The hub will need to be turned so the rotor slips on from the outside, this requires two places to be machined (Ford rims had a bigger diameter hole for their hubs) Machine the hub down right in front of the flange were the rim would butt up to, so the rotor will slip on (you can check the fit by installing the rotor on backwards, it needs to slip on easy) Next machine the outer diameter of the flange so the TOP HAT of the rotor slips over it. The outer edge the flange will have to be beveled slightly for the rotor to sit flush with the flange.
A couple of things were accomplished here 1- Now your Dodge rims fit. 2- Original caliper can be used and your using a OEM rotor from Dodge. 3-Rotor fits on from the outside allowing for easier replacement and brake work.

Now for the ABS ring (if needed) Machine the hub on the outside where the hub seal is located. The outside diameter needed to be machined is 2 thousands bigger than the inside diameter of the ABS ring (press fit)

To install if you don’t have press: Place the hubs in the freezer (unless you live in Alaska like me than just place the hubs outside) put the hubs in a garbage bag(so wife won’t get mad at you, unless you like greasy burritos and pizza) with the opening up giving quick easy access. Next turn on the oven to 450 degrees and place the ABS rings inside. Once the rings reach temp take one out with a pair of pliers (HOT, HOT) open up the freezer leaving the hubs inside and drop the ring onto the hub might need to slightly tap the rings on with a small ball peen hammer, do the same with the other ring. You have to be quick about doing this or the rings will contract.

Now your machining is done unless you don’t have a 5/8 drill bit, than at this time have the machine shop drill out all the lug stud holes to 5/8, this will allow you to use your original studs and lug nuts.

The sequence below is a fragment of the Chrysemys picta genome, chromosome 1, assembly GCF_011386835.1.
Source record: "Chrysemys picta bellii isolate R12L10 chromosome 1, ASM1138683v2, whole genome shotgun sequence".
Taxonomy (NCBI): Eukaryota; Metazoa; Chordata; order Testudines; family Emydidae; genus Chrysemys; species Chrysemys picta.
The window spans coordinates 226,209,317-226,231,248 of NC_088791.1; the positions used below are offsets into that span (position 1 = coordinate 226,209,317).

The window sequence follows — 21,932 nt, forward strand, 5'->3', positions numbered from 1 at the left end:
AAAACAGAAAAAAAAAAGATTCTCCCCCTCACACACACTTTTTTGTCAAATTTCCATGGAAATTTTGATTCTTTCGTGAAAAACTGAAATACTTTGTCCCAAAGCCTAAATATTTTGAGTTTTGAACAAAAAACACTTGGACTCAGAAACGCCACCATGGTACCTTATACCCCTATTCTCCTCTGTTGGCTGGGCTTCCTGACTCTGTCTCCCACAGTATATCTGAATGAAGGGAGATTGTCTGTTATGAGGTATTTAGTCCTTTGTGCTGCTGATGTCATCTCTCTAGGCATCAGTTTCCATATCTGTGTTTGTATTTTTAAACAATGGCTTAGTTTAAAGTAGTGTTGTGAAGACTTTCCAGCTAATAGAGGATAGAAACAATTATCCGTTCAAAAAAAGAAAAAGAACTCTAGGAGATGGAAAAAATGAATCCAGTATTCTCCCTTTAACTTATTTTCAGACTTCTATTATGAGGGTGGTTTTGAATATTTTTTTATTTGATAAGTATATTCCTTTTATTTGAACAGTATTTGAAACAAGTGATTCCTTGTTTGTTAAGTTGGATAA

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Old 11-19-2007, 06:14 PM
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TEAR DOWN


SAFETY FIRST:
Unless your using a lift, than use wheel chocks and jack stands always. If you think you need gloves and safety glasses than you do. No modification is worth it if you die or are injured.
At this time I will state that I’m not a engineer and these modifications are upon you to do and I will not take any responsibility for your mistakes.

Tools that I forgot:
Cold chisel x 2 smaller the better
Antiseeze
½ drill bit
Torch Maybe??
WD 40 Maybe??

Chock the rear wheels, set the parking brake and place the front axle up on jack stands. Remove the tires/rims, at this time take the pry bar and pry on the caliper and compress the caliper pistons (look at the caliper and study how they move and you can figure out where to pry) by doing this it makes it easier so that later you don’t have to compress the piston with a c-clamp, its also quicker, less time consuming this way.
Remove the two bolts with a 16mm 12pt socket that hold the caliper and tie it up with string to the coil spring, keeps it out of the way and keeps it from dangling off of the brake hose, which is bad.
Remove the rotor, if this has never been done before then you may have little tin washer things still holding it on, just cut them off with a pair of dikes (alternative lifestyle cutters) throw the tin washers away, not needed. (only needed on the assembly line to keep the rotor in place until the caliper is installed)
Remove the cotter pin from the big nut on the end of the axle shaft, remove nut 1 ¾ socket. Take the 6lb hammer and tap the end of the axle shaft and see if it moves in, if not than its rusted in and it will be a ***** to remove the hub.